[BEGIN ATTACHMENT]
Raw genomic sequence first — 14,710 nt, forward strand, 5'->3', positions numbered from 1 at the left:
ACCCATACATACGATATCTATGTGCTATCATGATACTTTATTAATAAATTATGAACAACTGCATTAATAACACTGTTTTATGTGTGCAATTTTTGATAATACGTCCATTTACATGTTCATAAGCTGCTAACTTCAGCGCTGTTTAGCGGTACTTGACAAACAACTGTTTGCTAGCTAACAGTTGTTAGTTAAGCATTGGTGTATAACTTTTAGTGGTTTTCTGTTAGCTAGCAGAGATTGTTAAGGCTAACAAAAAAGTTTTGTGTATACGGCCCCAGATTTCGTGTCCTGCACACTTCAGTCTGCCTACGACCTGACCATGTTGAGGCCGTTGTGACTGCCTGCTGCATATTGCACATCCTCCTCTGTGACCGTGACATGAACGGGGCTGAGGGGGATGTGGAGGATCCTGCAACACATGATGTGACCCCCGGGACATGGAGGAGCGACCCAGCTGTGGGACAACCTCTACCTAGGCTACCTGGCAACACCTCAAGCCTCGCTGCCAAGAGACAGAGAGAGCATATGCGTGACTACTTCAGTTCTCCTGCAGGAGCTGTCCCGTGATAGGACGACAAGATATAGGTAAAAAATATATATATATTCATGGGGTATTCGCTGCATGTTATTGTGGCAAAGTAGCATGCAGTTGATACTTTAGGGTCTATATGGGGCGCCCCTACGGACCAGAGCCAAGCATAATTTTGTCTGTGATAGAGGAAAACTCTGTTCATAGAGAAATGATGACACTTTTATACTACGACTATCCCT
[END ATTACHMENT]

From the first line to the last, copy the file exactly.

Raw genomic sequence first — 14,710 nt, forward strand, 5'->3', positions numbered from 1 at the left:
ACCCATACATACGATATCTATGTGCTATCATGATACTTTATTAATAAATTATGAACAACTGCATTAATAACACTGTTTTATGTGTGCAATTTTTGATAATACGTCCATTTACATGTTCATAAGCTGCTAACTTCAGCGCTGTTTAGCGGTACTTGACAAACAACTGTTTGCTAGCTAACAGTTGTTAGTTAAGCATTGGTGTATAACTTTTAGTGGTTTTCTGTTAGCTAGCAGAGATTGTTAAGGCTAACAAAAAAGTTTTGTGTATACGGCCCCAGATTTCGTGTCCTGCACACTTCAGTCTGCCTACGACCTGACCATGTTGAGGCCGTTGTGACTGCCTGCTGCATATTGCACATCCTCCTCTGTGACCGTGACATGAACGGGGCTGAGGGGGATGTGGAGGATCCTGCAACACATGATGTGACCCCCGGGACATGGAGGAGCGACCCAGCTGTGGGACAACCTCTACCTAGGCTACCTGGCAACACCTCAAGCCTCGCTGCCAAGAGACAGAGAGAGCATATGCGTGACTACTTCAGTTCTCCTGCAGGAGCTGTCCCGTGATAGGACGACAAGATATAGGTAAAAAATATATATATATTCATGGGGTATTCGCTGCATGTTATTGTGGCAAAGTAGCATGCAGTTGATACTTTAGGGTCTATATGGGGCGCCCCTACGGACCAGAGCCAAGCATAATTTTGTCTGTGATAGAGGAAAACTCTGTTCATAGAGAAATGATGACACTTTTATACTACGACTATCCCT